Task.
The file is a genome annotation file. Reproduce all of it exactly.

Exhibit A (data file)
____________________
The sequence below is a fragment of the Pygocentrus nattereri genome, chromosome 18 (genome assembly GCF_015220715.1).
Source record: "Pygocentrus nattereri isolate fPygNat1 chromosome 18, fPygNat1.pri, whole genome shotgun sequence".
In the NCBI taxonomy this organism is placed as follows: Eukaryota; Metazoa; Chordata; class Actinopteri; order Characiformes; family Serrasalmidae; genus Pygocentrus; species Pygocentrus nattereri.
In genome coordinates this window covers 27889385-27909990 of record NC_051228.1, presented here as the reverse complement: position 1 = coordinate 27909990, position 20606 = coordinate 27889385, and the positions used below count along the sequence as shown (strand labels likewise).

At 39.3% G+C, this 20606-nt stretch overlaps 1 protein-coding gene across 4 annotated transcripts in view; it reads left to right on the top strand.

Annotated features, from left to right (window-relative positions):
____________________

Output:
The sequence below is a fragment of the Pygocentrus nattereri genome, chromosome 18 (genome assembly GCF_015220715.1).
Source record: "Pygocentrus nattereri isolate fPygNat1 chromosome 18, fPygNat1.pri, whole genome shotgun sequence".
In the NCBI taxonomy this organism is placed as follows: Eukaryota; Metazoa; Chordata; class Actinopteri; order Characiformes; family Serrasalmidae; genus Pygocentrus; species Pygocentrus nattereri.
In genome coordinates this window covers 27889385-27909990 of record NC_051228.1, presented here as the reverse complement: position 1 = coordinate 27909990, position 20606 = coordinate 27889385, and the positions used below count along the sequence as shown (strand labels likewise).

At 39.3% G+C, this 20606-nt stretch overlaps 1 protein-coding gene across 4 annotated transcripts in view; it reads left to right on the top strand.

Annotated features, from left to right (window-relative positions):